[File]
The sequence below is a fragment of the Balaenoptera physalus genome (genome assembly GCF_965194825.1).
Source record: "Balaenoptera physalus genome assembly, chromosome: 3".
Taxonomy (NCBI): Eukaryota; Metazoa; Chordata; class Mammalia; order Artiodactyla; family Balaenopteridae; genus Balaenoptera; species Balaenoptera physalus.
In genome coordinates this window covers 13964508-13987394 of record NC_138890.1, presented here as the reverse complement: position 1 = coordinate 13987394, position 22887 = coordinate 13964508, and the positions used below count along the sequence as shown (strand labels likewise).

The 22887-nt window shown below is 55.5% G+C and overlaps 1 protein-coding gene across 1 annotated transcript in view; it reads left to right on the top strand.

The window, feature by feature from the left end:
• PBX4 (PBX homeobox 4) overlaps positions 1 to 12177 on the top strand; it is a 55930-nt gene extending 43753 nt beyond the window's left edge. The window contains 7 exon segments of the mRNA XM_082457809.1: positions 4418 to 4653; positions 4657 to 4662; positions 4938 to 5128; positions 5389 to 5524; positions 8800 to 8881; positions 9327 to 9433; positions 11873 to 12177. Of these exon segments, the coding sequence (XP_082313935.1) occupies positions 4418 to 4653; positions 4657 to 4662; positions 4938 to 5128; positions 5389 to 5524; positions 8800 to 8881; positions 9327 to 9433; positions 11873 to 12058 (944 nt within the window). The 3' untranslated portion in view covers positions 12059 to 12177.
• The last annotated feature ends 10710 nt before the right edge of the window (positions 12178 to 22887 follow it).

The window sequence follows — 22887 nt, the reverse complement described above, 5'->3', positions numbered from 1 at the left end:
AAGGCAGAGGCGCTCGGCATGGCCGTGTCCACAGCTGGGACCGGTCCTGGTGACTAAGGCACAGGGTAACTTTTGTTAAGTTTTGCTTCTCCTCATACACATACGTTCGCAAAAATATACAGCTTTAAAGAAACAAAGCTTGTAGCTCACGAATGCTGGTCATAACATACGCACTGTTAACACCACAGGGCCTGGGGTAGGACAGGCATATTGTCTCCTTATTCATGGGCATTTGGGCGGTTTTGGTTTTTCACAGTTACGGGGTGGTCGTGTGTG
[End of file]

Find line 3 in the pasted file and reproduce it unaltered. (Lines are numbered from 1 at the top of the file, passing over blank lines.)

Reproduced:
Taxonomy (NCBI): Eukaryota; Metazoa; Chordata; class Mammalia; order Artiodactyla; family Balaenopteridae; genus Balaenoptera; species Balaenoptera physalus.